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Wednesday, 28 February 2018
Page: 2420


Mr BANDT (Melbourne) (18:12): We've got a housing crisis in Australia. When you have a situation where young people look at not only owning a home as being out of reach but even renting a home in an area near where they might work or study as being, for many, far more than they can afford, then you know you have a problem. It is reflected in the historically low homeownership rates. It is harder than ever for young people to get into the housing market.

It's no surprise considering the way that we've set up our tax system in this country, which gives incentives and billions of dollars every year to people who've already got two, three or four houses. They can go and buy an extra one if they already have a home and get a big tax break from the government, but, if you're a first homeowner, you sit back and watch, auction after auction, as the bids just keep going up and up because the people who are buying the houses probably already have a house or two, and they know that, no matter how much the house costs, if they rent it out and write it off as a loss, they will get a big cheque from the government to cover some of that loss. Not only that, in a few years time they'll get to sell that house and get a tax cut on the proceeds from selling it as well.

The system is rigged against first home owners and the system is increasingly rigged against young people in general. We're talking about people who might think about having the dream of owning their own home one day, but, when you see that about one in three young people in this country either haven't got a job or don't have enough hours of work so that they've got a job but haven't got enough income, you start to understand that we are reaching crisis point in this country. A big part of the reason that we are in this situation is, as I've said, our tax system, which gives billions of dollars a year to people who've already got a home to buy their second, third or fourth home, but also, in the last few years, governments have stopped doing one of their core functions, which is to make sure that people's humans rights are being respected—and that includes the right to have a roof over your head.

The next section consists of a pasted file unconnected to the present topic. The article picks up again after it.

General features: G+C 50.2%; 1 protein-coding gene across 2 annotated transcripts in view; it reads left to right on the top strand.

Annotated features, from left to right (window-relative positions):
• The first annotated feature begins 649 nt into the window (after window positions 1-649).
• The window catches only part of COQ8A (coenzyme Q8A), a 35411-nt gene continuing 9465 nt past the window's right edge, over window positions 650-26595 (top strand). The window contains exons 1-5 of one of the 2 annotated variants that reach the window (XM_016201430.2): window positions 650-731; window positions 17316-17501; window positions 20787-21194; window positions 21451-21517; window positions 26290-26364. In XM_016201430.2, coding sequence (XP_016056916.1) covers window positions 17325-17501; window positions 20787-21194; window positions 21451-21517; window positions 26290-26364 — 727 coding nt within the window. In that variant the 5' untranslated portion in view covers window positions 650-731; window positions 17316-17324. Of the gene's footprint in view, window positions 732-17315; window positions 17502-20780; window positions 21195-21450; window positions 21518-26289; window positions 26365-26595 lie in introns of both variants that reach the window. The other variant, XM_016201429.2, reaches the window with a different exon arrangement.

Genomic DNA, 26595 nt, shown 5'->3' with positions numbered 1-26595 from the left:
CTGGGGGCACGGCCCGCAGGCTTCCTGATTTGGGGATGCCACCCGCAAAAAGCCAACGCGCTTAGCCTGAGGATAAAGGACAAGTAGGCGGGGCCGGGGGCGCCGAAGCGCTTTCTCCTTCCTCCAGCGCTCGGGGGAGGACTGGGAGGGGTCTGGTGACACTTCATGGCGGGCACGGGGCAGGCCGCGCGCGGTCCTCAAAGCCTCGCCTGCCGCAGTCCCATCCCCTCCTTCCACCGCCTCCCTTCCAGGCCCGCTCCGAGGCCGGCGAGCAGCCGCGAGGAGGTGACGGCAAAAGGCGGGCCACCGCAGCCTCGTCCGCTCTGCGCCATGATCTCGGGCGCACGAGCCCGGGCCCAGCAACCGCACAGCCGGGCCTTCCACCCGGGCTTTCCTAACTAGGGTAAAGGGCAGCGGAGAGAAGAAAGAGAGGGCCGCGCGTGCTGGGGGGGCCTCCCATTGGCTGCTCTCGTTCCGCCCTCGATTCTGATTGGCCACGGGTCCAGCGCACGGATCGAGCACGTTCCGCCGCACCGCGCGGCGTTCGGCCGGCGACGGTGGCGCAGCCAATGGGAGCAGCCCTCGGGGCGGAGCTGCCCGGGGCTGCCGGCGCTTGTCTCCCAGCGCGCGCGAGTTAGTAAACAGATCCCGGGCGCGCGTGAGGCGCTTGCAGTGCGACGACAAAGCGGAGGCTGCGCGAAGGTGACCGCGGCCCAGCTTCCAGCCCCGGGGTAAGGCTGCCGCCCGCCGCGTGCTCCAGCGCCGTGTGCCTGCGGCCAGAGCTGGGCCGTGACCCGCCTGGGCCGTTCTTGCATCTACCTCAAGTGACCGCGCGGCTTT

Governments should look at housing the same way that they look at schools or hospitals. If we turned away hundreds of thousands of people from schools every year because there simply weren't enough schools built, or we weren't paying enough teachers, there would be an outcry—and rightly so. But governments seem to think it's okay that we've got tens of thousands of people in one state alone being homeless, and a public housing waiting list of between 30,000 and 50,000 in my state of Victoria. People seem to think that's okay.

As to my electorate, the last time I looked at the stats, my electorate had more public housing than any other electorate in the country. You see it in those big tower blocks as you head into and out of and around Melbourne, and you see it in all the low-rises as well. But most of those were built in the sixties or seventies, and there hasn't been a government, large-scale, new build of public housing since that time. Despite the fact that the population has grown, there has not been an increase in public housing stock.

And it's not just in my electorate of Melbourne—although I see it there most acutely, because I spend a lot of time in public housing, and we've got the most in the country, according to the last stats I've seen. It is happening right around the country. All state governments, whether they're Labor or Liberal, are not building enough public housing, and the federal government has taken its eye off the ball there as well.